Charles Foster knows this feeling only too well. In The Screaming Sky he impresses on the page a reverence, an obsession, and eulogises about these tantalisingly high-riding creatures, as month by month he chases, follows, yearns for and details the behaviour of them with a chest-aching rawness and accuracy. His desire to watch swifts teem above him in the rip tide of the sky is a magnetic pull far greater than many around him can fathom. A man of extremes, he is self-mocking about the lengths he will go to to follow the birds; whether he’s losing his wallet after beach-sleeping to catch a glimpse of them in Mozambique skies, following their trail by train through Spain, or on tenterhooks as he drinks hibiscus tea by the Nile, he behaves like a man possessed with the emptiness of a partner who leaves without warning. It’s all about the waiting and an overwhelming urge to see them again; ‘When you talk about swifts you become an insufferable romantic by simply spelling out the facts’. At home in Oxford in May, Foster is giddy at his young son’s announcement that the swifts are back, his thoughts soon so preoccupied with the birds that his children think he is sulking.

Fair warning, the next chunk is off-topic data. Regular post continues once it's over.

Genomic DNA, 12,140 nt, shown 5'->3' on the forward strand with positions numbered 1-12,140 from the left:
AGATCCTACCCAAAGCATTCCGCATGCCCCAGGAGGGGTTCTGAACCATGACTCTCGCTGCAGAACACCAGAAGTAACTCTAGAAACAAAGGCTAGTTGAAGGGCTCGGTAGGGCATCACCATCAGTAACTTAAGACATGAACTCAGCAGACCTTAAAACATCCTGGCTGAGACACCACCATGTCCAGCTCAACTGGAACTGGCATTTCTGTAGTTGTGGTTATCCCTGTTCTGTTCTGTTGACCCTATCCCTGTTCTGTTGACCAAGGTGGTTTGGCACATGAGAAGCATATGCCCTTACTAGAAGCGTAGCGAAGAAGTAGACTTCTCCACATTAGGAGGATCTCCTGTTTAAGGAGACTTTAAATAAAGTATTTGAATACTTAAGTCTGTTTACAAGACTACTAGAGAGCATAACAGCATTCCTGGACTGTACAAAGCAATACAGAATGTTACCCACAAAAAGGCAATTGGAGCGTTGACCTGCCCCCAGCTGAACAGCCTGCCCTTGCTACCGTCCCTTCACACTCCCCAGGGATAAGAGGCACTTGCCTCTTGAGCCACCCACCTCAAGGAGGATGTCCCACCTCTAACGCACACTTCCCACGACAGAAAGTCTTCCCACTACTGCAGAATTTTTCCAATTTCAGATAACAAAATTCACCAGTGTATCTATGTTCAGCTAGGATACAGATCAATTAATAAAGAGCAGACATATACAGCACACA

We look back on a young Foster — a ‘Neolithic child’ who categorised, measured and constrained and whose hobby was taxidermy, corpses of animals badly stuffed, preserved, and sometimes strung up above his bed. As a youngster he gapes at the swifts in the skies above his house who seem to be made of tougher stuff than other birds — of ‘gunmetal’, ‘cut from a different cloth’ — and imagines them as flight commanders and killing machines. But the veil peels back and he starts to acknowledge his own mortality when he is handed a dead swift in a paper bag to stuff, and is shaken by the realisation that even the most resilient and impressive can perish. ‘I decided vulnerability was part of the web and the weave of the universe’ he writes. Back in the present day, this vulnerability vividly resurfaces as August’s fledglings peer and shuffle back and forth from the edge of their nesting place before they take the leap into the unknown; ‘a shift between states of being like the direct sublimation from a solid to a gas’. Based on their evident intelligence, Foster warns us not to presume, however different their experience may be to ours, that the swifts don’t suffer some kind of grievance when their offspring’s flight is unsuccessful.